Monday morning Bill Tompkins, Don and Genie Howard, my wife and I set off for Summit Rock. This is and andesite plug dome that has been quarried for road rock. We drove to the upper part of the quarry and set out to find the target minerals. Of particular interest was volborthite and cuprorivaite. Also of interest was some excellent cristobalite. We did not find any volborthite at the top of the quarry. We are not sure about the cuprorivaite as we have to break down the rock and check every piece under the scope. We did get some cristobalite. About noon Bill left to get his wife and kids so they could go to Crater Lake. The rest of us had lunch and moved down to a bench on the east side of the plug. I showed Don what type of rock to find zircons in. While he was breaking that up I did some exploring. I located a boulder with a surface coated with chrysocolla and volborthite. Don and I managed to peel of several square inches of material. It was better material than that which he had found a year earlier. Don was the first to ID volborthite from Summit Rock. It was done by x-ray and microprobe. Other minerals we found here were ilmentite, enstatite, fluorapatite, and tridymite. Other possible minerals are pseudobrookite, magnetite, hematite, and phlogopite. Around 1600 we noticed that Crater Lake, just to the south, had vanished in a very black cloud. We packed up and head back to camp. The black cloud arrived about the time dinner was served. We ate in our vehicles as the thunder storm passed. It was not a very wet storm so with the extreme fire danger the forest service was probably not happy.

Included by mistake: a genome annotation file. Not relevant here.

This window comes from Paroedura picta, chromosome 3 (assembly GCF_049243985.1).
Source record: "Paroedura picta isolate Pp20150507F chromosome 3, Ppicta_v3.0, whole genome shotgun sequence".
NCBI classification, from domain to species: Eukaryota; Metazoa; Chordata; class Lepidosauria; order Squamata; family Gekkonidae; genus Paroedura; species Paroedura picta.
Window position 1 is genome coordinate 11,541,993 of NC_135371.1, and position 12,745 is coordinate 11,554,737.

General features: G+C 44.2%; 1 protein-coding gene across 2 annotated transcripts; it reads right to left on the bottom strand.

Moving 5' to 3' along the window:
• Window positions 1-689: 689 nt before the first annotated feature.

On Tuesday Bill and his family headed home. His wife and two daughters are not collectors and not really campers. The rest of us headed to Lemolo Lake. We started collecting along the spillway. We were finding lots of enstatite, some tridymite, cristobalite, pseudobrookite, and ilmenite. We were hoping to find some elusive zircon. Our hand lenses weren’t up to it so any zircon found will have to show up under the scope. It is very pale pink and will be hard to spot. My wife had the head come off her sledge hammer and disappear down a hole never to be seen again. After lunch we drove around to the lower quarry. It was quite large and will need to be explored more in the future. We found some strange crystal aggregates that have a hexagonal outline to them. They do not resemble the tridymite found here nor the cristobalite we had found earlier. Don will have them analyzed. We found some interesting vugs containing enstatite, cristobalite, and a feldspar.
We all had a very good time on this trip. There is enough material to keep us busy for many months. In the evenings we would walk around the campground and enjoy the birds and critters. There were lots of flowers in bloom and more humming birds than we could count. They were lots of fun to watch. One evening there was a commotion amongst some starlings on the ground. At ground squirrel had grabbed one and was dragging it away from the other birds. He won and started eating the bird. Another ground squirrel showed up and chased him away and left with his prize.
We headed home Wednesday morning, arriving home about 1800. After we unloaded the truck it was time to start looking at rocks. Becky seems to have made the find of the trip so far. She found a rock with a vug that has 20+ osumilite crystals in it. There is much more material to be gone over. I still have to load the photos into the computer and post some on my site at Image Event. That will probably be several more days before that happens. Tomorrow it is off early to get the llamas sheared so they will be presentable for the fair and more comfortable in the heat..